• Less recent (32-bit only) AMD CPU: SYSENTER isn't supported. SYSCALL is the only option
  • Older AMD CPUs and "Pentium Pro or earlier" Intel CPU: Both SYSENTER and SYSCALL aren't supported

If you think about this, for 32-bit code (e.g. RDOS), SYSENTER is supported on a lot more CPUs than SYSCALL, and therefore SYSENTER is a lot more important than SYSCALL. Support for SYSCALL would help on the less recent (32-bit only) AMD CPUs (but it's easiest to pick the low hanging fruit first). ;)


Cheers,

Brendan

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For all things; perfection is, and will always remain, impossible to achieve in practice. However; by striving for perfection we create things that are as perfect as practically possible. Let the pursuit of perfection be our guide.


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 Post subject: Re: Best processor for 32-bit [rd]OS - a.k.a RDOS-OS is best
PostPosted: Wed Apr 18, 2012 2:09 pm 
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Hi,

rdos wrote:
I think that it can be concluded that the primary segmentation issue on modern processors is changing SS register. As little of RDOS kernel-mode code manipulates the stack, it would be a good idea to use a flat SS selector in kernel mode on modern processors. That in itself, in conjunction with using SYSENTER/SYSEXIT could provide a considerable speed-up of syscalls.


For all segment register loads the CPU needs to fetch data from the L1 data cache (or worse) to get to the GDT/LDT entry and then do protection checks. Accessing L1 cache alone probably costs about 12 cycles. For DS, ES, FS, GS segment loads the CPU can use things like out-of-order execution and register renaming to hide the performance problem; so these segment loads seem to suck less. For CS loads the CPU can't hide the performance problem - the CPU has to wait for the CS load to complete before it can fetch the next instruction. For SS loads I'd assume similar restrictions (e.g. all calls/returns/pushes/pops need to wait for the earlier segment load to complete).

Basically, all segment register loads suck, potentially including (for e.g.) loading DS in code where all/most of the following instructions depend on DS, but sometimes the CPU can hide the suckage in some cases. Call gates suck twice as much (as the CPU has to fetch the gate's descriptors before it can start fetching the code descriptor). Both SYSENTER and SYSCALL avoid the need to fetch data from the L1 data cache (or worse) and most of the protection checks; and therefore have far less impact on a typical CPU's out-of-order execution pipeline (it'd still cause a temporary blockage, but the blockage is cleared a lot sooner). The same would apply for SYSEXIT/SYSRET compared to "RETF".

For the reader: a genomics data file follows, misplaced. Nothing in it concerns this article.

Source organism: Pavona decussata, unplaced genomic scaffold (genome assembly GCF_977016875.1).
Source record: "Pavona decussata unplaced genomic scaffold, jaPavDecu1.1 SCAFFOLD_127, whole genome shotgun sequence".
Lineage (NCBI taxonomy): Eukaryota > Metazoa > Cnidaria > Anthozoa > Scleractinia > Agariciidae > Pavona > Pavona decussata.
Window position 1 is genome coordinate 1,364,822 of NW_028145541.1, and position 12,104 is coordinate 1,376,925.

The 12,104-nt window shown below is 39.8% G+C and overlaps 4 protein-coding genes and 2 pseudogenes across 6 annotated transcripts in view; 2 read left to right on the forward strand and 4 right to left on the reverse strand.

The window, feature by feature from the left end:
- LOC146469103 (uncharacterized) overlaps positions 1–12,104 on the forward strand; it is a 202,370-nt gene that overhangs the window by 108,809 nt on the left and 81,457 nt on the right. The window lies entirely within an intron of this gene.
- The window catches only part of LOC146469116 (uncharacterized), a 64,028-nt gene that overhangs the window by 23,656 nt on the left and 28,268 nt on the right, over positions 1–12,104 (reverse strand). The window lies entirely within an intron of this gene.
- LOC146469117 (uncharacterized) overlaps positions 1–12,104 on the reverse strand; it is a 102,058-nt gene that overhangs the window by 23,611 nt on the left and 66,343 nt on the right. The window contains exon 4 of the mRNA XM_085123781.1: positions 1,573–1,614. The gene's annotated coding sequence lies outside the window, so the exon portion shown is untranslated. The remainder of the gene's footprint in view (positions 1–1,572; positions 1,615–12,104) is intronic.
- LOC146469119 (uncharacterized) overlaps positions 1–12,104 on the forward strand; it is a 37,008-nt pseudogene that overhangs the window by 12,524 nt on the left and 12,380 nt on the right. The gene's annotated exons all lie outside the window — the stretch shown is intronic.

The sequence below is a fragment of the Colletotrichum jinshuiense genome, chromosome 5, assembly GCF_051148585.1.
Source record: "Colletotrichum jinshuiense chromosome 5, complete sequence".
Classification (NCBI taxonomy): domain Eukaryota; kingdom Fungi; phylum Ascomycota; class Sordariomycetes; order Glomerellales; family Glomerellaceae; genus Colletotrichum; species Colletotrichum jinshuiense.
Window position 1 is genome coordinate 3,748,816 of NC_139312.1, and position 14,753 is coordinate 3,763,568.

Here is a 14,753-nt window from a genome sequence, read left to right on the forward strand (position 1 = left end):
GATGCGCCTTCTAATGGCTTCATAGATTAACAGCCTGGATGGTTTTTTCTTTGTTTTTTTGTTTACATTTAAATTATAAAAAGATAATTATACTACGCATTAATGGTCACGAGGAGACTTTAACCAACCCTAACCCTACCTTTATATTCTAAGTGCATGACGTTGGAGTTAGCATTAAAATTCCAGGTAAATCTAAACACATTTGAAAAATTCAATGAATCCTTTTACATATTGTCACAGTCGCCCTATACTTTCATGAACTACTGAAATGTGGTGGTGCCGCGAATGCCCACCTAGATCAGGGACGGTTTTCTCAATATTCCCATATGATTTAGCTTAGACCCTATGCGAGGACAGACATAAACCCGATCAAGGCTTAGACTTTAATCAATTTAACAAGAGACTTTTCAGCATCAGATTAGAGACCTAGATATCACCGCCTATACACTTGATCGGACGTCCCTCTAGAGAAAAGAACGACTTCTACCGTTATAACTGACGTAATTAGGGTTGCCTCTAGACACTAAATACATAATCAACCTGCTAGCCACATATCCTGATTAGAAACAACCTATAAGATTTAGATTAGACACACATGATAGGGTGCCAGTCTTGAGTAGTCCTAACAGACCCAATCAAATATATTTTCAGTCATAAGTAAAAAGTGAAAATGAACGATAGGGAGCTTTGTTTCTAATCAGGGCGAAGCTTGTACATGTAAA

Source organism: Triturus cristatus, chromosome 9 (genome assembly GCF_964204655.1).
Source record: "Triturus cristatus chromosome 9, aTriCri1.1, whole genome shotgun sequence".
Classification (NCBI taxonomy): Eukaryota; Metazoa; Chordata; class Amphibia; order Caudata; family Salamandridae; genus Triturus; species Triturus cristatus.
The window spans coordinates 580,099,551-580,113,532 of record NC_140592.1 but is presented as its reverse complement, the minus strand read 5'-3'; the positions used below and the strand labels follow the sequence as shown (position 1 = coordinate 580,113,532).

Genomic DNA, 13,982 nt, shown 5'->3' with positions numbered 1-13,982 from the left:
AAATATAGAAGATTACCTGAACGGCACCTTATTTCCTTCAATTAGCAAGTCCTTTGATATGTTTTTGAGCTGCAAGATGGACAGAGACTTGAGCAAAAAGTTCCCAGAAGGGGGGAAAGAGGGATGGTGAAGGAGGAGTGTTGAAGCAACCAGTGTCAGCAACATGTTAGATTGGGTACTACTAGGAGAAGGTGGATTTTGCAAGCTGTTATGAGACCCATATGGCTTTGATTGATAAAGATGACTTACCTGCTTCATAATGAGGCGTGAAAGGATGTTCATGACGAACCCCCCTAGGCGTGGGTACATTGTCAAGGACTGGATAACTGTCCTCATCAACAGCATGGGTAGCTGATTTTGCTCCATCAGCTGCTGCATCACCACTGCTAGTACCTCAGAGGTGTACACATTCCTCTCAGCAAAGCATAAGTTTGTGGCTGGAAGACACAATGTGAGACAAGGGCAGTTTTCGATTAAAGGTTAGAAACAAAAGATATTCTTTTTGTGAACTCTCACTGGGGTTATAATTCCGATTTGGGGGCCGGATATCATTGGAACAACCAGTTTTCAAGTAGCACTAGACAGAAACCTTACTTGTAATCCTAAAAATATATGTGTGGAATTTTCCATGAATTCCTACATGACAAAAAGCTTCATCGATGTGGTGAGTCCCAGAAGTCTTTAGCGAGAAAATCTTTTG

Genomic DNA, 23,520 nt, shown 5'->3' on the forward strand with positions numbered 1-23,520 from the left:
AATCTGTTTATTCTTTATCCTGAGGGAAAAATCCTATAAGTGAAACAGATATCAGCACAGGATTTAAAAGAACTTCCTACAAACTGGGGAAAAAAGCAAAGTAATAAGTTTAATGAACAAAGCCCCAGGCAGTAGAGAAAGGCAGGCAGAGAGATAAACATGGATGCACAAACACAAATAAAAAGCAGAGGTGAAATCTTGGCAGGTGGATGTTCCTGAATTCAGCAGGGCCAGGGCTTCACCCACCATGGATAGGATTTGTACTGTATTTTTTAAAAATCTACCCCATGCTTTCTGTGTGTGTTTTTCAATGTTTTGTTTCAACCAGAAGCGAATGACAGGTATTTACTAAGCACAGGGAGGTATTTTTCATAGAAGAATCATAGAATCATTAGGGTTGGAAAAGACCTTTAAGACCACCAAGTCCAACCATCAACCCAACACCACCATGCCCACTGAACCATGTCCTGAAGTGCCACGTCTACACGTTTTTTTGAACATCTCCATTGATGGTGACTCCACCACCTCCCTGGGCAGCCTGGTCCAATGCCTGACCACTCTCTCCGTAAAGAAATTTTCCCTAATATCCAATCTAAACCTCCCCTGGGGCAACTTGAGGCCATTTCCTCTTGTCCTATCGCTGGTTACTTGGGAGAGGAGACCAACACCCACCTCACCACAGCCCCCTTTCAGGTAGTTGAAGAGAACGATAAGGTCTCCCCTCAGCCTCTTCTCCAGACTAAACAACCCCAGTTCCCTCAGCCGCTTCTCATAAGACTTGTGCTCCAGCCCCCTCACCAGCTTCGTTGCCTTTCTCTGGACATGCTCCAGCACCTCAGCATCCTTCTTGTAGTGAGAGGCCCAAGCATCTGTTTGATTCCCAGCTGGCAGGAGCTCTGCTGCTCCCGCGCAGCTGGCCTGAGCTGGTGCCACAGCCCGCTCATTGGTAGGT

Cheers,

Brendan

_________________
For all things; perfection is, and will always remain, impossible to achieve in practice. However; by striving for perfection we create things that are as perfect as practically possible. Let the pursuit of perfection be our guide.


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 Post subject: Re: Best processor for 32-bit [rd]OS - a.k.a RDOS-OS is best
PostPosted: Wed Apr 18, 2012 2:41 pm 
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Brendan wrote:
Hi,

turdus wrote:
Brendan wrote:
The only difference between the "sysenter" and "alternative sysenter" method is that the former loads a different SS:ESP while the latter doesn't.

May I suggest to read the opinion of sysenter's creator about the subject: http://semipublic.comp-arch.net/wiki/SYSENTER/SYSEXIT_vs._SYSCALL/SYSRET


Please understand that RDOS's "sysenter method" is a lot of baggage that happens to use SYSENTER, and that RDOS's "alternative sysenter method" is slightly less baggage that also happens to use SYSENTER. At no point (including where RDOS calls it syscall) do any of these use or refer to the SYSCALL/SYSRET instructions.

For what is better, an instruction that isn't supported can't be better than an instruction that is supported. For RDOS (which is limited to 32-bit and 16-bit code) this gives the following cases:
  • "Pentium II or later" Intel CPU: SYSCALL isn't supported for 32-bit code (even if it's a modern CPU that supports SYSCALL in 64-bit code). SYSENTER is the only usable option.
  • Recent AMD CPU: Both SYSCALL and SYSENTER can be used for 32-bit code, and the difference between them will be negligible (especially when you add RDOS's baggage).
  • Less recent (32-bit only) AMD CPU: SYSENTER isn't supported. SYSCALL is the only option
  • Older AMD CPUs and "Pentium Pro or earlier" Intel CPU: Both SYSENTER and SYSCALL aren't supported